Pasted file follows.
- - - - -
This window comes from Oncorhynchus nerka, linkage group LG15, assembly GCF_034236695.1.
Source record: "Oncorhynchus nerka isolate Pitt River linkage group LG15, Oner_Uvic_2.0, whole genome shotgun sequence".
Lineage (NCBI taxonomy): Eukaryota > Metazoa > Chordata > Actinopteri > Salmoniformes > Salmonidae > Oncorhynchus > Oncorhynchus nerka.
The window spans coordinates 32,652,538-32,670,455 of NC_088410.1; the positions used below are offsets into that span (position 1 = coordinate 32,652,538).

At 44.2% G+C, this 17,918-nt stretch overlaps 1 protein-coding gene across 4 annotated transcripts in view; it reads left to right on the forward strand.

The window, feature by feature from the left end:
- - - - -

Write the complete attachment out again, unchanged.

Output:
This window comes from Oncorhynchus nerka, linkage group LG15, assembly GCF_034236695.1.
Source record: "Oncorhynchus nerka isolate Pitt River linkage group LG15, Oner_Uvic_2.0, whole genome shotgun sequence".
Lineage (NCBI taxonomy): Eukaryota > Metazoa > Chordata > Actinopteri > Salmoniformes > Salmonidae > Oncorhynchus > Oncorhynchus nerka.
The window spans coordinates 32,652,538-32,670,455 of NC_088410.1; the positions used below are offsets into that span (position 1 = coordinate 32,652,538).

At 44.2% G+C, this 17,918-nt stretch overlaps 1 protein-coding gene across 4 annotated transcripts in view; it reads left to right on the forward strand.

The window, feature by feature from the left end: